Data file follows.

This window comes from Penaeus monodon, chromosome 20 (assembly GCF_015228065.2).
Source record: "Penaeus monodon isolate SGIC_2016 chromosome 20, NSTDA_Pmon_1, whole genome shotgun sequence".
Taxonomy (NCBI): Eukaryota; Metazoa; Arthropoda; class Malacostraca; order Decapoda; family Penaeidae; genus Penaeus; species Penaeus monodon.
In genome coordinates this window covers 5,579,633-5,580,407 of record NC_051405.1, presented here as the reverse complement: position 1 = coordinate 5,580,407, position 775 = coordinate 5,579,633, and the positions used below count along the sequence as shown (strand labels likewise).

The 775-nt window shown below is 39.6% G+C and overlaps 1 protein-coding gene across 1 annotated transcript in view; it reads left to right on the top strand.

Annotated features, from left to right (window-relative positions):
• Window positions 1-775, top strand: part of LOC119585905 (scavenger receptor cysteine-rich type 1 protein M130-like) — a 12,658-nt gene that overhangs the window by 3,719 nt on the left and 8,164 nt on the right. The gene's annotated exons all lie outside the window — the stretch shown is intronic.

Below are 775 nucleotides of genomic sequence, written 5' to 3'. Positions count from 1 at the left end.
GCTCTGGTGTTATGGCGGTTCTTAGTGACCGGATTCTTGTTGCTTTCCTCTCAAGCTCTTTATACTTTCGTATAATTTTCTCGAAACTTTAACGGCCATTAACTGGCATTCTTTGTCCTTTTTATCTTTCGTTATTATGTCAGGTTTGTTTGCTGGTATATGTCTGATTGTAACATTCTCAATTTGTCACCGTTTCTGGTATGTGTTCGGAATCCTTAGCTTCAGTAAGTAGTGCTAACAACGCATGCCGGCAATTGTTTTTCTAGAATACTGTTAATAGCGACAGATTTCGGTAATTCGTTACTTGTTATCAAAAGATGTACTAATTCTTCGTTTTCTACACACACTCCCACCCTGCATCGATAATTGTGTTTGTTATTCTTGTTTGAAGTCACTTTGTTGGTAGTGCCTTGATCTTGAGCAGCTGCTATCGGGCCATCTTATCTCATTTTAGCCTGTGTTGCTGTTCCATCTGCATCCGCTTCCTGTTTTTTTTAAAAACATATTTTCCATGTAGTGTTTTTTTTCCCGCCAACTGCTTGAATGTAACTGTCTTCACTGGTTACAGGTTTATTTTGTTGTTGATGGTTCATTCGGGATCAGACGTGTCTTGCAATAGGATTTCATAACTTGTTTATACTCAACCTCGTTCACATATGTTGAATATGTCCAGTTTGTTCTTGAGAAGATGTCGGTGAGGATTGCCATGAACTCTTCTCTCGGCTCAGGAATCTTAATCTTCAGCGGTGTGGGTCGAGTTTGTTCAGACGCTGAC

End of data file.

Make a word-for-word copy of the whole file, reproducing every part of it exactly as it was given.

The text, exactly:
This window comes from Penaeus monodon, chromosome 20 (assembly GCF_015228065.2).
Source record: "Penaeus monodon isolate SGIC_2016 chromosome 20, NSTDA_Pmon_1, whole genome shotgun sequence".
Taxonomy (NCBI): Eukaryota; Metazoa; Arthropoda; class Malacostraca; order Decapoda; family Penaeidae; genus Penaeus; species Penaeus monodon.
In genome coordinates this window covers 5,579,633-5,580,407 of record NC_051405.1, presented here as the reverse complement: position 1 = coordinate 5,580,407, position 775 = coordinate 5,579,633, and the positions used below count along the sequence as shown (strand labels likewise).

The 775-nt window shown below is 39.6% G+C and overlaps 1 protein-coding gene across 1 annotated transcript in view; it reads left to right on the top strand.

Annotated features, from left to right (window-relative positions):
• Window positions 1-775, top strand: part of LOC119585905 (scavenger receptor cysteine-rich type 1 protein M130-like) — a 12,658-nt gene that overhangs the window by 3,719 nt on the left and 8,164 nt on the right. The gene's annotated exons all lie outside the window — the stretch shown is intronic.

Below are 775 nucleotides of genomic sequence, written 5' to 3'. Positions count from 1 at the left end.
GCTCTGGTGTTATGGCGGTTCTTAGTGACCGGATTCTTGTTGCTTTCCTCTCAAGCTCTTTATACTTTCGTATAATTTTCTCGAAACTTTAACGGCCATTAACTGGCATTCTTTGTCCTTTTTATCTTTCGTTATTATGTCAGGTTTGTTTGCTGGTATATGTCTGATTGTAACATTCTCAATTTGTCACCGTTTCTGGTATGTGTTCGGAATCCTTAGCTTCAGTAAGTAGTGCTAACAACGCATGCCGGCAATTGTTTTTCTAGAATACTGTTAATAGCGACAGATTTCGGTAATTCGTTACTTGTTATCAAAAGATGTACTAATTCTTCGTTTTCTACACACACTCCCACCCTGCATCGATAATTGTGTTTGTTATTCTTGTTTGAAGTCACTTTGTTGGTAGTGCCTTGATCTTGAGCAGCTGCTATCGGGCCATCTTATCTCATTTTAGCCTGTGTTGCTGTTCCATCTGCATCCGCTTCCTGTTTTTTTTAAAAACATATTTTCCATGTAGTGTTTTTTTTCCCGCCAACTGCTTGAATGTAACTGTCTTCACTGGTTACAGGTTTATTTTGTTGTTGATGGTTCATTCGGGATCAGACGTGTCTTGCAATAGGATTTCATAACTTGTTTATACTCAACCTCGTTCACATATGTTGAATATGTCCAGTTTGTTCTTGAGAAGATGTCGGTGAGGATTGCCATGAACTCTTCTCTCGGCTCAGGAATCTTAATCTTCAGCGGTGTGGGTCGAGTTTGTTCAGACGCTGAC